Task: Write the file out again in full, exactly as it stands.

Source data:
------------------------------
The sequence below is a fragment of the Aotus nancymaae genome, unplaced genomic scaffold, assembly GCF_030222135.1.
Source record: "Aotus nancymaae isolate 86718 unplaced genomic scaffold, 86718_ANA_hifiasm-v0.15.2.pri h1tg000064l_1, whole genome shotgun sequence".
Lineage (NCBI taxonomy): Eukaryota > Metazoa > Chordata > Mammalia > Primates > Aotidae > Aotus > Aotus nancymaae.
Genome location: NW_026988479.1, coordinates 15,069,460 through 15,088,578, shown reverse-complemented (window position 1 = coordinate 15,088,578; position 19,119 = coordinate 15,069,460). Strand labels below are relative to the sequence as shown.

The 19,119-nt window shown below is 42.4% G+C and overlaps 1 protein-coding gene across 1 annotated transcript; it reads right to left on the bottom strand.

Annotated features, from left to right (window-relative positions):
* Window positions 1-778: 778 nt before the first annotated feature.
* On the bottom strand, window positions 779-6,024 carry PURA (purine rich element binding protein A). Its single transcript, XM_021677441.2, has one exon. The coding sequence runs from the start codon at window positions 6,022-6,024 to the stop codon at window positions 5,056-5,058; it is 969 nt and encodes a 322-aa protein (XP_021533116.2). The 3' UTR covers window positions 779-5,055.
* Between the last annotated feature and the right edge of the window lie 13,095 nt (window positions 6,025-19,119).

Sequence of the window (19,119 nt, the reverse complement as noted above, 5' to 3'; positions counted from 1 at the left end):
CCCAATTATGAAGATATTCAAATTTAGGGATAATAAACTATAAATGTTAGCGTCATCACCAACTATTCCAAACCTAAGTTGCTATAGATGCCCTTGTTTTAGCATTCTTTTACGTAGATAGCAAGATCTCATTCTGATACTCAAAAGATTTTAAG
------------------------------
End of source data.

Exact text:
The sequence below is a fragment of the Aotus nancymaae genome, unplaced genomic scaffold, assembly GCF_030222135.1.
Source record: "Aotus nancymaae isolate 86718 unplaced genomic scaffold, 86718_ANA_hifiasm-v0.15.2.pri h1tg000064l_1, whole genome shotgun sequence".
Lineage (NCBI taxonomy): Eukaryota > Metazoa > Chordata > Mammalia > Primates > Aotidae > Aotus > Aotus nancymaae.
Genome location: NW_026988479.1, coordinates 15,069,460 through 15,088,578, shown reverse-complemented (window position 1 = coordinate 15,088,578; position 19,119 = coordinate 15,069,460). Strand labels below are relative to the sequence as shown.

The 19,119-nt window shown below is 42.4% G+C and overlaps 1 protein-coding gene across 1 annotated transcript; it reads right to left on the bottom strand.

Annotated features, from left to right (window-relative positions):
* Window positions 1-778: 778 nt before the first annotated feature.
* On the bottom strand, window positions 779-6,024 carry PURA (purine rich element binding protein A). Its single transcript, XM_021677441.2, has one exon. The coding sequence runs from the start codon at window positions 6,022-6,024 to the stop codon at window positions 5,056-5,058; it is 969 nt and encodes a 322-aa protein (XP_021533116.2). The 3' UTR covers window positions 779-5,055.
* Between the last annotated feature and the right edge of the window lie 13,095 nt (window positions 6,025-19,119).

Sequence of the window (19,119 nt, the reverse complement as noted above, 5' to 3'; positions counted from 1 at the left end):
CCCAATTATGAAGATATTCAAATTTAGGGATAATAAACTATAAATGTTAGCGTCATCACCAACTATTCCAAACCTAAGTTGCTATAGATGCCCTTGTTTTAGCATTCTTTTACGTAGATAGCAAGATCTCATTCTGATACTCAAAAGATTTTAAG